[dropcap]E[dropcap]very time I try to critique another painter’s miniature or discuss how one technique is “better” than another I trip over the convergence of art and craft that is an uncommon attribute of the hobby. When I stumble I usually start a long winded explanation which completely derails the point I was trying to make. For example, this post is inspired by another post which I was writing about washes where I started my digression and decided that, enough was enough, I’m writing this reference post so I can briefly touch on this subject, link this post for anyone who wants details and get back on subject quickly.
Painting miniatures is like painting a wall. At one end are the walls of a single colour. Free from drips and of a solid colour they have been painted well, perhaps even perfectly. At the other end is this:
So it goes with miniatures. Some people just want to put some paint and detail on their models and get them on the table. Saying that they should improve their blending is like telling the college kid you hired to paint your walls that while you like the colour you think it would look better if they had painted a religious theme with detail and hidden symbolism which would make it one of the most recognizable pieces of art 6 centuries later.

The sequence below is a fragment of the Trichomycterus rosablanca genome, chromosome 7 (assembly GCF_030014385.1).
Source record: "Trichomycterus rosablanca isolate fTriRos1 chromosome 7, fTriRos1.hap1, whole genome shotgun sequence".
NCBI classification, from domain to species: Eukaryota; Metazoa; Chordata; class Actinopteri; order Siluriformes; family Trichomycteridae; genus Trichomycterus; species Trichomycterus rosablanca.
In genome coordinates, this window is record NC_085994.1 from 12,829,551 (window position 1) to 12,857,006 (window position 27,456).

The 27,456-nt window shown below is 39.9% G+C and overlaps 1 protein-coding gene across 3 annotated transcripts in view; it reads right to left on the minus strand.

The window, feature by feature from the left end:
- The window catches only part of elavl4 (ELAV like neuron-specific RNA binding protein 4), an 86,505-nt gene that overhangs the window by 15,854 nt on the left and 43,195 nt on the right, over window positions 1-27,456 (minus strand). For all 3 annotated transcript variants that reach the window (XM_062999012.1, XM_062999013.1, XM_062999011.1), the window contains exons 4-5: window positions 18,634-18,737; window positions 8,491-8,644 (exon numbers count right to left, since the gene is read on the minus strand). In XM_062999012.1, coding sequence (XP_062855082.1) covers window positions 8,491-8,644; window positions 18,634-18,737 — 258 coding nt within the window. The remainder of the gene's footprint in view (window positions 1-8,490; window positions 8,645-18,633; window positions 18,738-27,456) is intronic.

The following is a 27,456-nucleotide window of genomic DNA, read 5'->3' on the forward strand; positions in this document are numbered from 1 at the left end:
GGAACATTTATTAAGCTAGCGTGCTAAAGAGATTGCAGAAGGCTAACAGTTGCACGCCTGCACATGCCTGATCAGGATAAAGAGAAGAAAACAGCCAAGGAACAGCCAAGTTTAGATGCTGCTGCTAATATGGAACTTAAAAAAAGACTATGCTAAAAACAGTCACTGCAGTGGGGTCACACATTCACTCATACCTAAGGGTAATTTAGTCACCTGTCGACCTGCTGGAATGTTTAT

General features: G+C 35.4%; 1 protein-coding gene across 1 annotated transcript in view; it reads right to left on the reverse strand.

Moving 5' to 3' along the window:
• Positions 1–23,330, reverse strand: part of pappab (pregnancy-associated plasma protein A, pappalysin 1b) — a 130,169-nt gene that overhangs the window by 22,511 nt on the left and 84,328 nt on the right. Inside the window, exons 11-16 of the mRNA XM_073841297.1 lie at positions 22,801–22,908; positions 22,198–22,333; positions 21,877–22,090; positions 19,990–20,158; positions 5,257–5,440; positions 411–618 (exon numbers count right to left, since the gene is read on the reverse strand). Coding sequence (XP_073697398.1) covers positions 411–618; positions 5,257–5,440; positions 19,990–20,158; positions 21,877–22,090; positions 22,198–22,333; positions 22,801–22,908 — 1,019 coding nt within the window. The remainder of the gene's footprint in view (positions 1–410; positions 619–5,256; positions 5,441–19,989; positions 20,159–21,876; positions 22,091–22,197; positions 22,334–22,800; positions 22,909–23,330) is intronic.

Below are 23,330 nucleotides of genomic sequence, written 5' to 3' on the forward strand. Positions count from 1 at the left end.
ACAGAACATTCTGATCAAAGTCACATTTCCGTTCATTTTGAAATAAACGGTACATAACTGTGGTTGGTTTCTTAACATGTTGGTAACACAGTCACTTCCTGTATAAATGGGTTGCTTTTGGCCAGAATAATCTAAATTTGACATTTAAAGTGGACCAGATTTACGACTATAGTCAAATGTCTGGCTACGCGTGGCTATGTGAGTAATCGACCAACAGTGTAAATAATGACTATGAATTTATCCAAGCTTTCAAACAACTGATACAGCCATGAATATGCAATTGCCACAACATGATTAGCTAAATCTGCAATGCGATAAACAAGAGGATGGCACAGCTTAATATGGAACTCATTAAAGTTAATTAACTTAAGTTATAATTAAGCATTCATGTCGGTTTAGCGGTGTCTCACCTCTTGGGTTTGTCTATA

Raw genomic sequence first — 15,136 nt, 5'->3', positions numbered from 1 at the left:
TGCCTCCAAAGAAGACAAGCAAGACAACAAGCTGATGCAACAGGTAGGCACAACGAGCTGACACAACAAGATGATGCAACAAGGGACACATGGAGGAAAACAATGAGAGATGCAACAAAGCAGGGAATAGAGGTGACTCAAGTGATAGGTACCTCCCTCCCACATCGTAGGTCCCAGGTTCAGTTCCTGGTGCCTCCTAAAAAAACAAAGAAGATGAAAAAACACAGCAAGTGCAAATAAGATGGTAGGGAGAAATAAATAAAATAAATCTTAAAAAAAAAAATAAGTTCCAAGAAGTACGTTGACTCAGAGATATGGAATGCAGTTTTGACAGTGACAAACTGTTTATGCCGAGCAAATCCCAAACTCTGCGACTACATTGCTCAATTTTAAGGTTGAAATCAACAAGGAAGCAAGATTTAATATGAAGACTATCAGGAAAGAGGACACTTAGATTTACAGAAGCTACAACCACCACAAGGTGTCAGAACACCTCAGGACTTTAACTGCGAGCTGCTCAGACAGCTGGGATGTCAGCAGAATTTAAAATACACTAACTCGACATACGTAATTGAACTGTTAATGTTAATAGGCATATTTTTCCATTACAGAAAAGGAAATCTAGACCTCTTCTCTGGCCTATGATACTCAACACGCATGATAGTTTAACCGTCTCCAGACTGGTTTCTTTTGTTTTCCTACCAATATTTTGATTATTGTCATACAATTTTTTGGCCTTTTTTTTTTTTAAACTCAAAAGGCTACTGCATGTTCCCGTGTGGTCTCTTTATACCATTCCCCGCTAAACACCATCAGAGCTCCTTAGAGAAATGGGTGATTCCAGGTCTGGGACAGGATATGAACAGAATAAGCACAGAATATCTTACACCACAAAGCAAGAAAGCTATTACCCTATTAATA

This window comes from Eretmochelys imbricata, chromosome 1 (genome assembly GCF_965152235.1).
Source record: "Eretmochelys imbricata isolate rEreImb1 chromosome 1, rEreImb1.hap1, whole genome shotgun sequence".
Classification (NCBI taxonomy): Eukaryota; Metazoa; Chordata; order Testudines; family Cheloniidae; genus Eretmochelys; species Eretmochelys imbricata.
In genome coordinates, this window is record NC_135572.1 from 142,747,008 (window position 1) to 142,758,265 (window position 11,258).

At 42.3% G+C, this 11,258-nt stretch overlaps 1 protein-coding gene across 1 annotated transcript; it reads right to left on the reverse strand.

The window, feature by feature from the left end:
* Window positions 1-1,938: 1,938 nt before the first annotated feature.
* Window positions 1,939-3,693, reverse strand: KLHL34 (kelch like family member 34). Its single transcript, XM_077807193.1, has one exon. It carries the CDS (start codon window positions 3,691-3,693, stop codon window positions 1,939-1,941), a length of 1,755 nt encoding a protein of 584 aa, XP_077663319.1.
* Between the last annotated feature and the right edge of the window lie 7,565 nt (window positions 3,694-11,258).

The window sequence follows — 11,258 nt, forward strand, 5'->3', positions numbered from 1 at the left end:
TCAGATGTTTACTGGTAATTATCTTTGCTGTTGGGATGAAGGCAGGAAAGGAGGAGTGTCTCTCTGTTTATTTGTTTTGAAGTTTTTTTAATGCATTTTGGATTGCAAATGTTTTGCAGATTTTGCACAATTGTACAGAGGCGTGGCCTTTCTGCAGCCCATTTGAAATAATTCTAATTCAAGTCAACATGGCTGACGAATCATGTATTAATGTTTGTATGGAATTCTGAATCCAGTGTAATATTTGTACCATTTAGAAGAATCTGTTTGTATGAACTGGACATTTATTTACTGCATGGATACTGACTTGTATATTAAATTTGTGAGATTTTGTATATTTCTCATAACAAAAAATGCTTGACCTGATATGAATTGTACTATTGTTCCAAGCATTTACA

Following the same logic if someone wants to top the Cool Mini or Not charts it’s probably time to put down the drybrush and try something different.
This makes it difficult to give people advice, and is an excellent reason to never give anyone unsolicited advice. I hope this article helps people understand where I am coming from when I do give advice and should cut down the number of words I need to use when I do so.
Has anyone given you advice that was off the mark? Share your funny story in the comments below.